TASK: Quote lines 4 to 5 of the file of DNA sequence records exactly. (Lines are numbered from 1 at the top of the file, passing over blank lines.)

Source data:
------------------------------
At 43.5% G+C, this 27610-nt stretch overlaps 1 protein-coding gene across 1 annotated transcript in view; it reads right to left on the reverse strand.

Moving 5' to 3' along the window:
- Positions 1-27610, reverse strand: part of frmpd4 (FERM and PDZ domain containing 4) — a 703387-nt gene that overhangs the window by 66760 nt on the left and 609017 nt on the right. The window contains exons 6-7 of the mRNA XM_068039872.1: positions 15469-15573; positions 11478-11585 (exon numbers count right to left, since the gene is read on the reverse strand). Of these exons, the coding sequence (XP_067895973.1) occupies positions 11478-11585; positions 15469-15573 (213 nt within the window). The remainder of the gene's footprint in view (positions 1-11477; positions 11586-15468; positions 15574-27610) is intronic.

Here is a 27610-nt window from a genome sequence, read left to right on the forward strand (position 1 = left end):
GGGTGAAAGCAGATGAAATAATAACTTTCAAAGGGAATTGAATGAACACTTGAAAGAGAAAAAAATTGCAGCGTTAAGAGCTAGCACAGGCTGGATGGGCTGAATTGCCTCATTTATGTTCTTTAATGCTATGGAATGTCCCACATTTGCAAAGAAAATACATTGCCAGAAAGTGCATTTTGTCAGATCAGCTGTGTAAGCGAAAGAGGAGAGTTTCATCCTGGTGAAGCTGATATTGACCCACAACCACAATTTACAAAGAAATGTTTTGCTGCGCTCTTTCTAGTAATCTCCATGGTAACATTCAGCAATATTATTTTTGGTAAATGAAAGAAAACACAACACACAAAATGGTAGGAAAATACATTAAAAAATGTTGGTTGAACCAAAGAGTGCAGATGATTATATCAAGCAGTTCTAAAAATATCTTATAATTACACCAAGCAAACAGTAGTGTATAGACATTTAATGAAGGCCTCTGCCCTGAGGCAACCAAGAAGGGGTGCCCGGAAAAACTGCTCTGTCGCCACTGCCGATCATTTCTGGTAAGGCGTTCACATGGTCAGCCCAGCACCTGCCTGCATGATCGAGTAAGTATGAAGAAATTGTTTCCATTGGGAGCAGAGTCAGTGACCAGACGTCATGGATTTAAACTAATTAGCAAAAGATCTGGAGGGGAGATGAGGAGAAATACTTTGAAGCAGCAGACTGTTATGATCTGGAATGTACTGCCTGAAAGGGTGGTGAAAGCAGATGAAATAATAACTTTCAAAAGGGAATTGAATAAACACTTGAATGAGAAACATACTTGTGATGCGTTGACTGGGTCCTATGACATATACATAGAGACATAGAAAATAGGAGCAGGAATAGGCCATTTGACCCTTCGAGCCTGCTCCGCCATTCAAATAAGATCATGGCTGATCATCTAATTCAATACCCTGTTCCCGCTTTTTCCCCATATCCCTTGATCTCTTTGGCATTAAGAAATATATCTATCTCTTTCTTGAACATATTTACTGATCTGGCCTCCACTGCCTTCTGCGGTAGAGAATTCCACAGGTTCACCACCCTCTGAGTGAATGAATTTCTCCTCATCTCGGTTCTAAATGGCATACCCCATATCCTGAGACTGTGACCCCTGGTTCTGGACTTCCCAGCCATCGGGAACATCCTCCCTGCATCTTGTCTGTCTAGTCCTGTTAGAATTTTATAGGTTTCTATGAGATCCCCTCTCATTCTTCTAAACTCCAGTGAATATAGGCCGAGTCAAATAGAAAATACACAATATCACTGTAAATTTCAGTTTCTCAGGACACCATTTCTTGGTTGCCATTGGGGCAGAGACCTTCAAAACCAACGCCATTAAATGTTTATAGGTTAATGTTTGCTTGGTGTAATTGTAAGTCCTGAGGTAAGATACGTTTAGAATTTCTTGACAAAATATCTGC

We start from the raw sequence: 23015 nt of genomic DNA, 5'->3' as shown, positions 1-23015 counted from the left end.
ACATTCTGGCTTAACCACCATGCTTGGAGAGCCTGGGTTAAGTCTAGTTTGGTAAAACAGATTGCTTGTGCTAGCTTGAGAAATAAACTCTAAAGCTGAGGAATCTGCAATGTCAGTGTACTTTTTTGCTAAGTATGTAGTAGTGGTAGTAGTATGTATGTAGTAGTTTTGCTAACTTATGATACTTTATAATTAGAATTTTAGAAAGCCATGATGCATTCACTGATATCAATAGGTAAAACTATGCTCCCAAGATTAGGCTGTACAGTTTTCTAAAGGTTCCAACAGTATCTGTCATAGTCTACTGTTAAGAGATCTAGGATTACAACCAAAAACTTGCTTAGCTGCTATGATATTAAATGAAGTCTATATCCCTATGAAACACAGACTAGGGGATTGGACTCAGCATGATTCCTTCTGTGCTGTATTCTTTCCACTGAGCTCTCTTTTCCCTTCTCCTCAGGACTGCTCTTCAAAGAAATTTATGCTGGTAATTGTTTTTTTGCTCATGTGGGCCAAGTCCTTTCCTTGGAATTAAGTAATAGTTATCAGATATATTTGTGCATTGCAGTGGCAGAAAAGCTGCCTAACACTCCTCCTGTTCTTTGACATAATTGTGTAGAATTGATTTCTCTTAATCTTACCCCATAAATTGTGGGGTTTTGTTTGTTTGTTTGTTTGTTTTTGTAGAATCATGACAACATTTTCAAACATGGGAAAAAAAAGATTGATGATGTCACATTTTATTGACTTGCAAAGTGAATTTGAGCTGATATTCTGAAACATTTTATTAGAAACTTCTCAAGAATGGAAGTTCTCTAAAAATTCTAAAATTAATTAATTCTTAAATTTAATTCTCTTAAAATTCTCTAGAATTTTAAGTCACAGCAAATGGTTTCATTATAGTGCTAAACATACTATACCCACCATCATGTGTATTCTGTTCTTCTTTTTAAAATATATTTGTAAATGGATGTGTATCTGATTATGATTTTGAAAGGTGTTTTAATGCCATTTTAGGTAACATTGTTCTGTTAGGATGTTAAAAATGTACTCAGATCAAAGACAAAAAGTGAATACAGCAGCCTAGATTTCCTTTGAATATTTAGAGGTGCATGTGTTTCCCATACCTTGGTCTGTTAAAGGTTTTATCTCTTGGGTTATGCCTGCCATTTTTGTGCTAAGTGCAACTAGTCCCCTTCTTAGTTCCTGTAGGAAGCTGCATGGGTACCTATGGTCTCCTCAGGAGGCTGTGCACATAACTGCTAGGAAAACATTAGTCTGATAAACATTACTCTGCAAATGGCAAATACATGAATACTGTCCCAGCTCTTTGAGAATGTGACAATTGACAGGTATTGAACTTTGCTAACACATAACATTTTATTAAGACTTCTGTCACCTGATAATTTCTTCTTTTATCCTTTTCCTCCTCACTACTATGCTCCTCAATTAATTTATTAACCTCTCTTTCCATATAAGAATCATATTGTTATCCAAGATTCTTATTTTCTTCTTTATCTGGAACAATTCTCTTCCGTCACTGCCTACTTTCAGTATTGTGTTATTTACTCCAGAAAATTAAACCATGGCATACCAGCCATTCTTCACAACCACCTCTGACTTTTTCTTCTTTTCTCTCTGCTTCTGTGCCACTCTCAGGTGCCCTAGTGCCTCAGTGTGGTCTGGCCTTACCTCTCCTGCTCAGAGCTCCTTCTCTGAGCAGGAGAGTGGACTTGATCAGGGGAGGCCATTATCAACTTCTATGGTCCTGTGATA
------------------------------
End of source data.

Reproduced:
Here is a 27610-nt window from a genome sequence, read left to right on the forward strand (position 1 = left end):
GGGTGAAAGCAGATGAAATAATAACTTTCAAAGGGAATTGAATGAACACTTGAAAGAGAAAAAAATTGCAGCGTTAAGAGCTAGCACAGGCTGGATGGGCTGAATTGCCTCATTTATGTTCTTTAATGCTATGGAATGTCCCACATTTGCAAAGAAAATACATTGCCAGAAAGTGCATTTTGTCAGATCAGCTGTGTAAGCGAAAGAGGAGAGTTTCATCCTGGTGAAGCTGATATTGACCCACAACCACAATTTACAAAGAAATGTTTTGCTGCGCTCTTTCTAGTAATCTCCATGGTAACATTCAGCAATATTATTTTTGGTAAATGAAAGAAAACACAACACACAAAATGGTAGGAAAATACATTAAAAAATGTTGGTTGAACCAAAGAGTGCAGATGATTATATCAAGCAGTTCTAAAAATATCTTATAATTACACCAAGCAAACAGTAGTGTATAGACATTTAATGAAGGCCTCTGCCCTGAGGCAACCAAGAAGGGGTGCCCGGAAAAACTGCTCTGTCGCCACTGCCGATCATTTCTGGTAAGGCGTTCACATGGTCAGCCCAGCACCTGCCTGCATGATCGAGTAAGTATGAAGAAATTGTTTCCATTGGGAGCAGAGTCAGTGACCAGACGTCATGGATTTAAACTAATTAGCAAAAGATCTGGAGGGGAGATGAGGAGAAATACTTTGAAGCAGCAGACTGTTATGATCTGGAATGTACTGCCTGAAAGGGTGGTGAAAGCAGATGAAATAATAACTTTCAAAAGGGAATTGAATAAACACTTGAATGAGAAACATACTTGTGATGCGTTGACTGGGTCCTATGACATATACATAGAGACATAGAAAATAGGAGCAGGAATAGGCCATTTGACCCTTCGAGCCTGCTCCGCCATTCAAATAAGATCATGGCTGATCATCTAATTCAATACCCTGTTCCCGCTTTTTCCCCATATCCCTTGATCTCTTTGGCATTAAGAAATATATCTATCTCTTTCTTGAACATATTTACTGATCTGGCCTCCACTGCCTTCTGCGGTAGAGAATTCCACAGGTTCACCACCCTCTGAGTGAATGAATTTCTCCTCATCTCGGTTCTAAATGGCATACCCCATATCCTGAGACTGTGACCCCTGGTTCTGGACTTCCCAGCCATCGGGAACATCCTCCCTGCATCTTGTCTGTCTAGTCCTGTTAGAATTTTATAGGTTTCTATGAGATCCCCTCTCATTCTTCTAAACTCCAGTGAATATAGGCCGAGTCAAATAGAAAATACACAATATCACTGTAAATTTCAGTTTCTCAGGACACCATTTCTTGGTTGCCATTGGGGCAGAGACCTTCAAAACCAACGCCATTAAATGTTTATAGGTTAATGTTTGCTTGGTGTAATTGTAAGTCCTGAGGTAAGATACGTTTAGAATTTCTTGACAAAATATCTGC